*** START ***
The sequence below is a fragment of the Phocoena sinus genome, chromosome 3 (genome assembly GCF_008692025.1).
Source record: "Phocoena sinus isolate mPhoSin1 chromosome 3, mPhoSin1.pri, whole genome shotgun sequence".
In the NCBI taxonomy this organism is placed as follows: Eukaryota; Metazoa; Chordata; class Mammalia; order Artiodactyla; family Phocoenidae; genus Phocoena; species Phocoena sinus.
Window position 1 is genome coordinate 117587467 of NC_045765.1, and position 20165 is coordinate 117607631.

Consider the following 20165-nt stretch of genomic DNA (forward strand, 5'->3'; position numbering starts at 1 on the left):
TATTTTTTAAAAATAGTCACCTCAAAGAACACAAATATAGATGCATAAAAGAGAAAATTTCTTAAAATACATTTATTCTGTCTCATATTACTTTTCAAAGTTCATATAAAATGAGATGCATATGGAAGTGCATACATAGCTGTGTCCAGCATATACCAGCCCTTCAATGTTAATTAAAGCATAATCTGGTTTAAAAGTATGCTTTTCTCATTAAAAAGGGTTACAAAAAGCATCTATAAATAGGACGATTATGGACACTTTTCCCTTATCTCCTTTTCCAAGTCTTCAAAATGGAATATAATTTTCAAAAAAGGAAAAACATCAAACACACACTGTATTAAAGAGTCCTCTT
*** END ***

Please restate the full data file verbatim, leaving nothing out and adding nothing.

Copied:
The sequence below is a fragment of the Phocoena sinus genome, chromosome 3 (genome assembly GCF_008692025.1).
Source record: "Phocoena sinus isolate mPhoSin1 chromosome 3, mPhoSin1.pri, whole genome shotgun sequence".
In the NCBI taxonomy this organism is placed as follows: Eukaryota; Metazoa; Chordata; class Mammalia; order Artiodactyla; family Phocoenidae; genus Phocoena; species Phocoena sinus.
Window position 1 is genome coordinate 117587467 of NC_045765.1, and position 20165 is coordinate 117607631.

Consider the following 20165-nt stretch of genomic DNA (forward strand, 5'->3'; position numbering starts at 1 on the left):
TATTTTTTAAAAATAGTCACCTCAAAGAACACAAATATAGATGCATAAAAGAGAAAATTTCTTAAAATACATTTATTCTGTCTCATATTACTTTTCAAAGTTCATATAAAATGAGATGCATATGGAAGTGCATACATAGCTGTGTCCAGCATATACCAGCCCTTCAATGTTAATTAAAGCATAATCTGGTTTAAAAGTATGCTTTTCTCATTAAAAAGGGTTACAAAAAGCATCTATAAATAGGACGATTATGGACACTTTTCCCTTATCTCCTTTTCCAAGTCTTCAAAATGGAATATAATTTTCAAAAAAGGAAAAACATCAAACACACACTGTATTAAAGAGTCCTCTT